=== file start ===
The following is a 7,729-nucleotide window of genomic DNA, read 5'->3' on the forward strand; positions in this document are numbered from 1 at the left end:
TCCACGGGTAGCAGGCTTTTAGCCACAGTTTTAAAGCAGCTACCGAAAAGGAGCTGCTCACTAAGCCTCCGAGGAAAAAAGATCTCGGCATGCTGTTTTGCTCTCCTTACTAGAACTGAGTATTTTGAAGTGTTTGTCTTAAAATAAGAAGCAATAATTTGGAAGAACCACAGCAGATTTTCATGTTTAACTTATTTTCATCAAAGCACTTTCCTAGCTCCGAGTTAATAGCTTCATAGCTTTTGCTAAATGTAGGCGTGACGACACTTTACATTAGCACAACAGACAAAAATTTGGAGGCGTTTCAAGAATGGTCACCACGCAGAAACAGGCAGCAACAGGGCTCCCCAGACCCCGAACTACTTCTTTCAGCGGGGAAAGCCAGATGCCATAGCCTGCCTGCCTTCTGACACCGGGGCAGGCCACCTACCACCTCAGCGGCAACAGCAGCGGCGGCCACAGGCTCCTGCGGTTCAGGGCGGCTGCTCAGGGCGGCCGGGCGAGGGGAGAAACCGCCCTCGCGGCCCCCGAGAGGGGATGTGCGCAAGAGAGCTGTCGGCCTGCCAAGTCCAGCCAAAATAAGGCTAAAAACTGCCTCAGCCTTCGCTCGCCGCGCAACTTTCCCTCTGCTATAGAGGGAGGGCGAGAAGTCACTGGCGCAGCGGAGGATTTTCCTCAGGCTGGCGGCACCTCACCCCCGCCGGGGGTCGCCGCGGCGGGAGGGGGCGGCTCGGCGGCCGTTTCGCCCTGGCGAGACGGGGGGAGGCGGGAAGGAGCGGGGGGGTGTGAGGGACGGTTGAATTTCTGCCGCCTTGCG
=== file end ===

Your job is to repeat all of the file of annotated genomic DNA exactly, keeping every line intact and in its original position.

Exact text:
The following is a 7,729-nucleotide window of genomic DNA, read 5'->3' on the forward strand; positions in this document are numbered from 1 at the left end:
TCCACGGGTAGCAGGCTTTTAGCCACAGTTTTAAAGCAGCTACCGAAAAGGAGCTGCTCACTAAGCCTCCGAGGAAAAAAGATCTCGGCATGCTGTTTTGCTCTCCTTACTAGAACTGAGTATTTTGAAGTGTTTGTCTTAAAATAAGAAGCAATAATTTGGAAGAACCACAGCAGATTTTCATGTTTAACTTATTTTCATCAAAGCACTTTCCTAGCTCCGAGTTAATAGCTTCATAGCTTTTGCTAAATGTAGGCGTGACGACACTTTACATTAGCACAACAGACAAAAATTTGGAGGCGTTTCAAGAATGGTCACCACGCAGAAACAGGCAGCAACAGGGCTCCCCAGACCCCGAACTACTTCTTTCAGCGGGGAAAGCCAGATGCCATAGCCTGCCTGCCTTCTGACACCGGGGCAGGCCACCTACCACCTCAGCGGCAACAGCAGCGGCGGCCACAGGCTCCTGCGGTTCAGGGCGGCTGCTCAGGGCGGCCGGGCGAGGGGAGAAACCGCCCTCGCGGCCCCCGAGAGGGGATGTGCGCAAGAGAGCTGTCGGCCTGCCAAGTCCAGCCAAAATAAGGCTAAAAACTGCCTCAGCCTTCGCTCGCCGCGCAACTTTCCCTCTGCTATAGAGGGAGGGCGAGAAGTCACTGGCGCAGCGGAGGATTTTCCTCAGGCTGGCGGCACCTCACCCCCGCCGGGGGTCGCCGCGGCGGGAGGGGGCGGCTCGGCGGCCGTTTCGCCCTGGCGAGACGGGGGGAGGCGGGAAGGAGCGGGGGGGTGTGAGGGACGGTTGAATTTCTGCCGCCTTGCG